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installation, urban planning, mixed media, construction, woman artist, plans, appearances, Regina, prairie, flat horizon, sculpture, furniture, impermanence,space, shape, 3 dimensional, urban sprawl, irregular shape, , conceptual art, photographs, location and place, form, natural environment, table, installation, urban growth

For Jennifer Hamilton, exploring location and place are prominent in her art-making practice. Living in Regina, on the open prairie with its vast sky and flat horizon, has had an impact on her ideas and upon the work seen here.

start quoteBut it is so striking here, the location and the place, that one can't help but think...I can't help but think that that is going to enter the work in one manner or another. So the piece that is at the MacKenzie, the Outskirts piece, directly relates to the location and place.end quote -- Jennifer Hamilton

Hamilton’s sculptural  formIn its widest sense, total structure; a synthesis of all the visible aspects of that structure and of the manner in which they are united to create its distinctive character. The form of a work is what enables us to perceive it. Form also refers to an element of art that is three-dimensional (height, width, and depth) and encloses volume. For example, a triangle, which is two-dimensional, is a shape, but a pyramid, which is three-dimensional, is a form. Cubes, spheres, ovoids, pyramids, cone, and cylinders are examples of various forms. Also, all of the elements of a work of art independent of their meaning. Formal elements are primary features which are not a matter of semantic significance — including colour, dimensions, line, mass, medium, scale, shape, space, texture, value; and the principles of design under which they are placed — including balance, contrast, dominance, harmony, movement, proportion, proximity, rhythm, similarity, unity, and variety. (  is installed in a corner of the gallery and references a table in a living or dining room in a home. Two photographs hung on the wall depict images of houses on a vast space where the city and the countryside meet. They signal ideas about the expansion of cities and the impact of the urban upon the natural environment.

Within this installation, Hamilton constructs anything but an ordinary table. She creates a giant albatross-like table with plates or leaves (table expansions) cascading and expanding from an empty centre where a table would typically be. In her ARTSask interview in 2007 Hamilton describes these additions as looking like “airplane wings or as skateboard ramps.” The over-all planning for the form looks haphazard and lacks any sign of strength or longevity and it looks like it could fall down at any moment. In Hamilton’s sculpture, the central core is empty, as is the case in so many cities, and could imply lack of growth. The expanding outlying areas of her table form could additionally suggest development where little planning is evident and developments appear to be constructed with speed and abandon.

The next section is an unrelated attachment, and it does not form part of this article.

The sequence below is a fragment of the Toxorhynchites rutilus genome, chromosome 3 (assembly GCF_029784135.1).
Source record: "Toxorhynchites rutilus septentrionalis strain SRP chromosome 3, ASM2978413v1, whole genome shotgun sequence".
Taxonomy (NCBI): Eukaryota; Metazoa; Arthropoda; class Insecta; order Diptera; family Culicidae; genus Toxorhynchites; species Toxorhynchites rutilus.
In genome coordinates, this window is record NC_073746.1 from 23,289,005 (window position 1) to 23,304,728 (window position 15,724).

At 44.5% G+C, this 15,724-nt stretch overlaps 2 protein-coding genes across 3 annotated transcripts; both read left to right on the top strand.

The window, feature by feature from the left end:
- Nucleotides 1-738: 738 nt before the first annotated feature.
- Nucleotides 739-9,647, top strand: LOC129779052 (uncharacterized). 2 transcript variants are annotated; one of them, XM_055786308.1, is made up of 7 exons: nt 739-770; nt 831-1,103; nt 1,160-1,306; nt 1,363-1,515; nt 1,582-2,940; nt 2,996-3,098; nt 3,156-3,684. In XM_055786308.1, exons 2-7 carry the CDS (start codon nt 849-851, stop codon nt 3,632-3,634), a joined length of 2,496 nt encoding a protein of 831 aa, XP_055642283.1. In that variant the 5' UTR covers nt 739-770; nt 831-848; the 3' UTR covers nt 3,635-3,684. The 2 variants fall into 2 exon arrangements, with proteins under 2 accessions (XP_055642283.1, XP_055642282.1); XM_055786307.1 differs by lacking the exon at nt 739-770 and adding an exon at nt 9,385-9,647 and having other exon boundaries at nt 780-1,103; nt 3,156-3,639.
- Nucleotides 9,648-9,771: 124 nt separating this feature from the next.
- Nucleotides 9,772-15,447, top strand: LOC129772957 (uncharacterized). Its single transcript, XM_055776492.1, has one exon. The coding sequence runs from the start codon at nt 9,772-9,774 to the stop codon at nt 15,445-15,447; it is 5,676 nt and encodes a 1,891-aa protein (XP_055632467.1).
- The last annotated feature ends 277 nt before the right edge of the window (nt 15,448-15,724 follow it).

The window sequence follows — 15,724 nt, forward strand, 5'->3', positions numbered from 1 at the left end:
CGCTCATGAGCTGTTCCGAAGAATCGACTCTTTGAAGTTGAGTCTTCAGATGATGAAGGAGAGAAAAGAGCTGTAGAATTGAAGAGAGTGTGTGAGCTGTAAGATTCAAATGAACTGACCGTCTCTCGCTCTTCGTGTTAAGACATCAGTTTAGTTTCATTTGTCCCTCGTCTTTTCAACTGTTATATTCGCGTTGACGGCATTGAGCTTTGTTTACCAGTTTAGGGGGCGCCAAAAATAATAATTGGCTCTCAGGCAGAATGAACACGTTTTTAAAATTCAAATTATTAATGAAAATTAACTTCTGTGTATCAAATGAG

additional resources Describing
Duration: 3:16 min
Size: 13307kb
Go Out There and Make Stuff
Duration: 1:52 min
Size: 7467kb
On Being a Saskatchewan Artist
Duration: 1:38 min
Size: 6701kb
The Meaning Behind
Duration: 1:28 min
Size: 5996kb
Things to Think About
  • How do the photos on the wall relate to the work? Why do you think she included them?
Studio Activity
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Found objects

  • Rearrange and manipulate the objects to make a comment on an issue or concern in your community.

Movement in art

When Jen Hamilton designed the floor for the Kinesiology Building at the University of Regina, she referenced the pathways used in designing and discussing "plays" in sports.

  • Can you think of other kinds of movement that could be recorded?
  • How could you visually record your movements during a day at school?
  • Use a variety of coloured markers or pencils to record your movements.
  • These marks could become a maze of lines or "tapestries" representing a day in your life.


  • Quiz your friends and family about their relationship to technology.
  • Look at examples of how simple technology has changed and become more sophisticated.
  • Design the most advanced household technology of the future.

Author unknown.  Two new exhibitions by Jen Southern using GPS to explore local topography.  Exhibition announcement.  Nettime, August 24, 2004.  Retrieved from the Internet on August 9, 2008 from:

Canadian Heritage University of Regina Mackenzie Art Gallery Mendel Art Gallery Sask Learning